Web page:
Menschenrecht vor Bergrecht!

Activism through legal means

Who are we?

“Menschenrecht vor Bergrecht” is a group of people directly affected by the immediate threat of expropriation at the Garzweiler II coal mine in Germany and people from nearby villages.

We are not willing to accept that our houses, our gardens, our fertile fields, our cultural monuments, and our whole history, should be erased in a second – all for climate-damaging coal.  
After many conversations together, we decided to form a solidarity group, in order to support each other. As just one person, it’s practically impossible to go up against the pressure exerted by the German electric utilities company RWE and most people do not have the financial means to engage in legal proceedings. But together, we are finding a way to bring expropriations for coal to an end by taking legal action.

What are we fighting for?

Despite the advancing climate crisis, the German government is banking on burning climate-damaging coal until 2038 – that’s what its new coal law says. Five villages will still be demolished to make the already massive Garzweiler mine in North Rhine-Westphalia even bigger.

We don’t want to leave our homes – and we won’t – because we love them. These villages, set to be destroyed for coal, are where we come from and where we’ll stay. We are fighting for our homes and our villages and we’re ready to go to court to defend them.

What legal action are we taking?

There are two legal routes in our plan. Firstly, we need to challenge the idea that eviction for coal is still justifiable in today’s world. We will be using a piece of land at the Garzweiler mine in a test case, to ask the courts about the legal questions of expropriation. We will not negotiate the sale of this piece of land with RWE. We have notified the company, and the Arnsberg local authority of this, in a formal communication. The next steps would be for RWE to ask for formal permission to force us to sell our homes. At this point, we’ll take action. Then it’s up to the court to decide whether the expropriation would be justifiable and legally permissible.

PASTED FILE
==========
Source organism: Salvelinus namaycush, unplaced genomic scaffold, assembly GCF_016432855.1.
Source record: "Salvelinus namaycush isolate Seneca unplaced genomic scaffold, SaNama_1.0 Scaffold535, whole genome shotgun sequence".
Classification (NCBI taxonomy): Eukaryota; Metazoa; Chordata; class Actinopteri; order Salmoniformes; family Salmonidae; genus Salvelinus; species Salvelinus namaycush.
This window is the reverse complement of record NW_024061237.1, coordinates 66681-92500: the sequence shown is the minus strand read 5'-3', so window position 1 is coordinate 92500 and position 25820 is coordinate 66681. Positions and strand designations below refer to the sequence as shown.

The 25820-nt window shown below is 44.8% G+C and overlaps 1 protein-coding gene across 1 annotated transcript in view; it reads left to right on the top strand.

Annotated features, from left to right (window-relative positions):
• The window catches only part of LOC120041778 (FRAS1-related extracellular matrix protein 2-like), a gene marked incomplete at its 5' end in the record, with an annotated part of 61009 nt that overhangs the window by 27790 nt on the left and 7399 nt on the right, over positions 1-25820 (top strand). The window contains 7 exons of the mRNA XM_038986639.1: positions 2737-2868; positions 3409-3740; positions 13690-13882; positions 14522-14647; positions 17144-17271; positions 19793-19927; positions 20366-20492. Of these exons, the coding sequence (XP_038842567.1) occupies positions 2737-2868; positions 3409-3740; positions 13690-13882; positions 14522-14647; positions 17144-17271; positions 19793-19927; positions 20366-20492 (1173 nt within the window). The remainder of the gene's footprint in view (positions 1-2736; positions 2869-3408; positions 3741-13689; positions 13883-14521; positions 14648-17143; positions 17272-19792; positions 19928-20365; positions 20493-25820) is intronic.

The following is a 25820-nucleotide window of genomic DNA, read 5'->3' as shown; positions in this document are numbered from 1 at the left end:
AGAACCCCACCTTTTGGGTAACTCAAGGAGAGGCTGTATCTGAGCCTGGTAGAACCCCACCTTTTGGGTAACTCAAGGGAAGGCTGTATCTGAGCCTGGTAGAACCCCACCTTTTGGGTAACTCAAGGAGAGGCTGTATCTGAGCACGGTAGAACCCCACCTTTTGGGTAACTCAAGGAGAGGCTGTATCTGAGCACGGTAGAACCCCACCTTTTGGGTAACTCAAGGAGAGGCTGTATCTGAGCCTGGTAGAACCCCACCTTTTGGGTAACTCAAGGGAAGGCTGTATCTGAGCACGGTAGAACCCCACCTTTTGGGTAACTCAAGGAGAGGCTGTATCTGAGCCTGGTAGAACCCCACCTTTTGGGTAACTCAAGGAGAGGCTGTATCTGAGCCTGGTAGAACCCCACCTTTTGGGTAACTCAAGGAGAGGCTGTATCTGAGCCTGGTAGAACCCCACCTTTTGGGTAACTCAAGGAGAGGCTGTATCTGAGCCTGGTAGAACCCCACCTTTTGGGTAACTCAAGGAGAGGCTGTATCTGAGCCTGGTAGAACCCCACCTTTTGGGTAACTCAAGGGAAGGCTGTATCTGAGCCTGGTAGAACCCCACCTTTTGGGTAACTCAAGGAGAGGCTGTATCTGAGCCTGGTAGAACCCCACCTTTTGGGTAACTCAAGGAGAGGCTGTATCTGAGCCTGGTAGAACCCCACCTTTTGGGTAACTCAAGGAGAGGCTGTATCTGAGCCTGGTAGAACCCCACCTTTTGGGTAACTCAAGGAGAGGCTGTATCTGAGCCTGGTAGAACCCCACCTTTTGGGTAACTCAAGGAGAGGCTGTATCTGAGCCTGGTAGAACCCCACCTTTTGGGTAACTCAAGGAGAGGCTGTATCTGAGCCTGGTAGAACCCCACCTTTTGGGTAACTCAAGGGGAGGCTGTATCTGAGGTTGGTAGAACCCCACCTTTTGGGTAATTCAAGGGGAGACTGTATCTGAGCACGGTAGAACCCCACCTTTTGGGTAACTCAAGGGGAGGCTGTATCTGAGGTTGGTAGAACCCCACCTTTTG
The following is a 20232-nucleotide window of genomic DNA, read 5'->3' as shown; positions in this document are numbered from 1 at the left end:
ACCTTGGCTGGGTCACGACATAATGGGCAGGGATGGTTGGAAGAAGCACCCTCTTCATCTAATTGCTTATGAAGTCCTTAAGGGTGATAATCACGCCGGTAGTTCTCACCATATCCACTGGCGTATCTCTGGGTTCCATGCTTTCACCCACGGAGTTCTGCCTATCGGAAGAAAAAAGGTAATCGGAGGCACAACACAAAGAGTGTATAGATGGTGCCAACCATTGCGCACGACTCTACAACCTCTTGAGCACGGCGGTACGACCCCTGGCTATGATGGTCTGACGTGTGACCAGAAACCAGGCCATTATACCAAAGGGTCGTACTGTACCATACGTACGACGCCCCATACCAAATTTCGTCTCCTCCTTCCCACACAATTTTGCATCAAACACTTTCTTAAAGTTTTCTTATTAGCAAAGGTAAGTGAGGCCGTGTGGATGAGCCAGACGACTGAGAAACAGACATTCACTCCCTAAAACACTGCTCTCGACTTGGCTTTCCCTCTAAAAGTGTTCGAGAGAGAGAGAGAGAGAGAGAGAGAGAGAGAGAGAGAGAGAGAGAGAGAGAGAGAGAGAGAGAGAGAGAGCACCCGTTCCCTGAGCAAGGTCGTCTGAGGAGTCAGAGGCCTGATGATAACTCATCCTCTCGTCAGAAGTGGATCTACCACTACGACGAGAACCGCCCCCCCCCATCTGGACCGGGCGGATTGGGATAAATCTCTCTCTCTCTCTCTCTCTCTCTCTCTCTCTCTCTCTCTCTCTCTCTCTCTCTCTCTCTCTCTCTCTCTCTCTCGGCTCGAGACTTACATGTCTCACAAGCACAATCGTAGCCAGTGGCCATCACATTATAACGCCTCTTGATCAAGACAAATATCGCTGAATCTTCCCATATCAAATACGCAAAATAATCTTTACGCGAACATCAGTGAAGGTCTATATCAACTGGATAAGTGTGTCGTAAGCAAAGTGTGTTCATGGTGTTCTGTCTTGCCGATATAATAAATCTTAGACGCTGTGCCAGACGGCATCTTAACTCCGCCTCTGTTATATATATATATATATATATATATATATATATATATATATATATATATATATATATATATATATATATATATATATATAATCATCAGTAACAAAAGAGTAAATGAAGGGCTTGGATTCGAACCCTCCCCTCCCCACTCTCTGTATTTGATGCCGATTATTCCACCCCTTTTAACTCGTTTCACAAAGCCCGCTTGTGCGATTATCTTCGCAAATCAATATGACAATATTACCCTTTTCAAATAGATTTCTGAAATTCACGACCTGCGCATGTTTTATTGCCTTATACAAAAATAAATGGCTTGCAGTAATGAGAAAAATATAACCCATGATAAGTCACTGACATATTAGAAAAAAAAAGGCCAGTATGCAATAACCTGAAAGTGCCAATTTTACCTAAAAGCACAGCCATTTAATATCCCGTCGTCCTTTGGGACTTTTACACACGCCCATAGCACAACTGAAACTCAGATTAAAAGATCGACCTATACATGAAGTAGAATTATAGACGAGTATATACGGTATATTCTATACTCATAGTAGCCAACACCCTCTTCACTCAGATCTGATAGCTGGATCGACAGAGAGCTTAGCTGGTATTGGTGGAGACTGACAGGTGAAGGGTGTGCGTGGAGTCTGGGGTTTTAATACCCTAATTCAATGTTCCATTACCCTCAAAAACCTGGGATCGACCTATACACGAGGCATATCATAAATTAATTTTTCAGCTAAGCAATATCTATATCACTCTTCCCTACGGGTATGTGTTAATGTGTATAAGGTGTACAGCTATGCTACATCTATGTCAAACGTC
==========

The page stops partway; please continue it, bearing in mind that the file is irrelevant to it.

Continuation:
However, we have a new problem. We’re also going to challenge the government’s new coal phase-out law, because we think it goes against our constitutional rights. The law contains a provision (§ 48) that will have a significant impact on people like us who live at the Garzweiler II opencast mine. The law says that expanding the Garzweiler II opencast mine is a “necessity” for energy policy and economics. It contravenes our right to property, to human dignity and to legal protection.
We will therefore lodge a constitutional complaint against the Coal Act.

The representative from this project will be Ellen Baker from Client Earth.


18. SEPTEMBER 2020